Choosing the AFP ICON 2019 Education Sessions
August 14, 2018
By Scott Staub
It’s that time: the AFP conference planning team has sent out notifications to all those who submitted education session proposals for ICON 2019 (formerly known as the International Fundraising Conference) to be held in San Antonio, Texas, March 31 - April 2.
How challenging is the process? AFP received 474 proposals for just 68 session slots!
That means a lot of discussion and thought from a dedicated group of individuals—the Conference Education Advisory Committee (CEAC)—who have the unenviable job of making the tough decisions.
AFP got a chance to sit down with one of the co-chairs of the Committee, Scott Staub, ACFRE, and talk through what it’s like serving on the CEAC.
Q: Tell us a little about yourself.
A: I’ve been a member of AFP for 33 years and currently serve as managing director for Leadership Search Partners in San Mateo, Calif. I’ve presented at AFP ICON several times, and am also a member of the ACFRE Board.
Q: What is the CEAC, and what does it do?
A: CEAC works with AFP’s professional development staff to evaluate speaker proposals and plan educational sessions for ICON. We meet at AFP International Headquarters for 2½ days in the summer to discuss speaker proposals, assess if there are gaps in the various educational tracks and recruit speakers to fill those gaps if needed. We provide our recommendations on conference education sessions to AFP staff, who make the final decisions.
Q: So, AFP received 474 proposals this year. Did you see any new trends emerging in the proposals from previous years, or new issues that are being addressed?
A: We are seeing more proposals about diversity and how fundraisers can work with diverse donors. We’re also receiving more proposals from international speakers, which I think is very good and gives North American fundraisers new perspectives on approaching their work.
I thought it was also interesting that proposed sessions about ethics seem to be digging deeper into specific, focused issues. For example, how does one work with donors who may have dementia? This is a timely topic as older donors like the Baby Boomers age, and we have to approach this issue with great care and sensitivity. We’re not medical professionals, so how does a fundraiser discern if his/her donor may have dementia? Is the gift intent compromised? How do we honor donor intent? A fascinating topic, and one that I’ll tease you with: you just might be able to attend that session at the upcoming ICON 2019!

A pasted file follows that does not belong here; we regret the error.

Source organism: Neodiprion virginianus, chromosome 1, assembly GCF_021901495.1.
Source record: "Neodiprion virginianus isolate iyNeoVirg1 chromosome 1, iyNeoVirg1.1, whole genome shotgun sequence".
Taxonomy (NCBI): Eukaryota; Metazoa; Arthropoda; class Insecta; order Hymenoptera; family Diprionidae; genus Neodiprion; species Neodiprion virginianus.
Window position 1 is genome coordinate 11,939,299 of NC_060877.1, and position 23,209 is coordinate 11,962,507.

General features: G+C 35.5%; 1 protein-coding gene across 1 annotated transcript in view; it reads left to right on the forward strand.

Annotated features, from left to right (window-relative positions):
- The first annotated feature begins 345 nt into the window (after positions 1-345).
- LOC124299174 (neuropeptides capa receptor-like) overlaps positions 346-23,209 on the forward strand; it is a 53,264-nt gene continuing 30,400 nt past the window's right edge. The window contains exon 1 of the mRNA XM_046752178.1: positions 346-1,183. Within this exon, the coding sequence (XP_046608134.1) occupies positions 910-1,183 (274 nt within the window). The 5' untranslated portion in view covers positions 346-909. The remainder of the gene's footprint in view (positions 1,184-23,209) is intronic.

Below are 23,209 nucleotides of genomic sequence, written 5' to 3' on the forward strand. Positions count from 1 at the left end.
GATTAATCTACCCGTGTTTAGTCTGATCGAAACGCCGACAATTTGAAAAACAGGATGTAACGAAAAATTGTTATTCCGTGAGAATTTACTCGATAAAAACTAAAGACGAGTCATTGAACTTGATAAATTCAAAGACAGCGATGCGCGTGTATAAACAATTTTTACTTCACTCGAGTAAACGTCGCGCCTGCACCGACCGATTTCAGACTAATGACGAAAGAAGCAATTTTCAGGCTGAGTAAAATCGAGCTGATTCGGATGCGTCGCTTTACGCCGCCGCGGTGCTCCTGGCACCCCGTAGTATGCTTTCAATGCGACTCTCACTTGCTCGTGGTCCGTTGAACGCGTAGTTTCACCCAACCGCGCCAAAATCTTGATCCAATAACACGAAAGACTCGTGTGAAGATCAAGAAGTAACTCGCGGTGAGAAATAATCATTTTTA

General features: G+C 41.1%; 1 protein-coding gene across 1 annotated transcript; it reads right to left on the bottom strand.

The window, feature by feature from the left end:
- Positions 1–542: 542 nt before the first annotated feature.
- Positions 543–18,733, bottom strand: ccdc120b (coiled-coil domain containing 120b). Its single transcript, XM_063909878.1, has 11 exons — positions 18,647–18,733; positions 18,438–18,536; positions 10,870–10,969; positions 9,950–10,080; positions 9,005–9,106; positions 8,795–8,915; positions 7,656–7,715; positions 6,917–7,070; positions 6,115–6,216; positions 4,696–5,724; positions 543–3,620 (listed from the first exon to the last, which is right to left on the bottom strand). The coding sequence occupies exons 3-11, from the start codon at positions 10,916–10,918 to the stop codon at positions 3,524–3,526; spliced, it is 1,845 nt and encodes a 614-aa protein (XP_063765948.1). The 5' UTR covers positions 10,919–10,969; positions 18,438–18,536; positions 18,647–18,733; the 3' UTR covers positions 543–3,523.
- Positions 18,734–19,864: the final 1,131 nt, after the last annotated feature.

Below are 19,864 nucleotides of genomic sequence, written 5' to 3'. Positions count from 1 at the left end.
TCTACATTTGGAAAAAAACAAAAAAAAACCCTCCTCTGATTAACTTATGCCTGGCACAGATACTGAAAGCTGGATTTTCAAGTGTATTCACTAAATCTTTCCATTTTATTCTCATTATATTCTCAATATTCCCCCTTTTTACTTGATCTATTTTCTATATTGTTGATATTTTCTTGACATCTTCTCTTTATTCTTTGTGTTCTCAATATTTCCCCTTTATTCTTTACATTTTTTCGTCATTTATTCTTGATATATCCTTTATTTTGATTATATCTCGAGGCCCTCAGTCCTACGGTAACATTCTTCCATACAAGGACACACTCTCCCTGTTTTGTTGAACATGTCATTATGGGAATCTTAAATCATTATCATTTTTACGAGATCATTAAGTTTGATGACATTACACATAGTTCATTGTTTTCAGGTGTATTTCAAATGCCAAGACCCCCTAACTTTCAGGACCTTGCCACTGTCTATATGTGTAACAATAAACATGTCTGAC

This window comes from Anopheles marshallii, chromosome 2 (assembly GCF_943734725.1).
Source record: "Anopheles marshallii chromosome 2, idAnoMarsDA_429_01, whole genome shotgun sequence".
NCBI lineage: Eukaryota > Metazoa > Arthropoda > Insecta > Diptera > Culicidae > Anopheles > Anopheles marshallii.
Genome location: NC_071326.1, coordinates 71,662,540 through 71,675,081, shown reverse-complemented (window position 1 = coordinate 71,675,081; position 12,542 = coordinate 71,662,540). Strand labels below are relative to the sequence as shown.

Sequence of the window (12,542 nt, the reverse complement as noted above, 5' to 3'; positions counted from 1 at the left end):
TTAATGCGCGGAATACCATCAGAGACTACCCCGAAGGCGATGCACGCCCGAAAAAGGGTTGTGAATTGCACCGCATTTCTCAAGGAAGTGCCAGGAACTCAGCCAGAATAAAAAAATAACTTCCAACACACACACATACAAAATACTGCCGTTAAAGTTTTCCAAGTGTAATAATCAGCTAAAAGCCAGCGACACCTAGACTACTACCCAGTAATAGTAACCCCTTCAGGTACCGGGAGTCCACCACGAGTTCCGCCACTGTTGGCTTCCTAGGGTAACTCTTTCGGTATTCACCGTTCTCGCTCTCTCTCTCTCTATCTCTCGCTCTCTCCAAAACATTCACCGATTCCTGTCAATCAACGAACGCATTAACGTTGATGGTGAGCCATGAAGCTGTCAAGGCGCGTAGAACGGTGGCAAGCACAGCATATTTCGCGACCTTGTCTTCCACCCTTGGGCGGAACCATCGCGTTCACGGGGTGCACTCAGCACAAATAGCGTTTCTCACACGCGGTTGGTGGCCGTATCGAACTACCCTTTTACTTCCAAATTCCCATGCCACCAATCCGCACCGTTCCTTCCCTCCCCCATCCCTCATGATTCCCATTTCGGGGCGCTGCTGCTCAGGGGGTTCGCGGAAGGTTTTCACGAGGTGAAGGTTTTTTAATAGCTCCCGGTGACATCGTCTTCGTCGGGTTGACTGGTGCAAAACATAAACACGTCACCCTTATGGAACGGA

Q: Sounds like there must be some fascinating topics, but that’s a ton of proposals to go through. How does the CEAC work through all the nominations?
A: Prior to meeting at IHQ, AFP staff assembles the proposals to be read and scored online. Committee members are split into teams of three so that each proposal is independently scored with comments as appropriate. Each committee member reads over 100 proposals before meeting in person. When the committee convenes at AFP International Headquarters, each team reviews their proposals for the highest scores. These are pulled for presentation to the full committee for further discussion.
Q: That’s got to be a lot of pressure on all of you, but it must also give you a great sense of accomplishment.
A: The selection process is an amazing, almost organic, deliberation by committee members and staff. AFP receives many more great speaker proposals than can be asked to present at ICON. The process works because committee members engage in candid and thoughtful dialogue in working to achieve a balance of sessions for fundraisers at all levels. Feedback from evaluations, our own knowledge of subjects and speakers, as well as a blending of new and experienced committee members, results in conference sessions that are receiving better and better ratings from attendees, making all the time and effort worth it!
Q: What would you say to individuals who submitted a proposal but weren’t selected?
A: First, THANK YOU! We are very aware of how much work goes into submitting a proposal. We so much appreciate your proposal and the time that went into it.
Second, don’t feel down. Not being selected doesn’t mean your proposal wasn’t “good enough.” There are so many factors we have to consider and so few slots to fill. And I can tell you, committee members and staff remember good proposals and may engage the presenter in other ways apart from ICON. Keep at it, and don’t give up if you don’t get selected.
Third, a “No” now is only a “No” now. AFP ICON 2019 will end up with more than 100 educational slots in total. Other slots are being developed by AFP staff with specific issues and presentations already in mind, based around strategic priorities or other matters. We may be back in touch.
AFP thanks everyone who submitted a proposal for an education session for ICON 2019, as well as the members of the CEAC:
Scott Staub, ACFRE, Co-Chair (pictured, right)
Barbara Tartaglia-Poure, ACFRE, Co-Chair
Laura Amerman, CFRE
Ray Brush, MBA
Stephanie Cory, CAP, CFRE
Lynne T. Dean, CFRE
Landis E. Erwin
Alexis Gaiptman, CFRE
Barbara A. O'Reilly, CFRE
Kishshana Palmer, CFRE
Steve Ryan, CFRE,
Michelle Vinokurov, CFRE
Although this stage of the planning process is complete, AFP’s efforts to fill out the education program are far from over. We will continue our hard work to bring you an exciting and comprehensive selection of fundraising education.
And for further insight into the CEAC's selection process, read this article by Rebecca H. Davis, Ph.D., CFRE: "What I Learned from Serving on AFP's Conference Education Advisory Committee."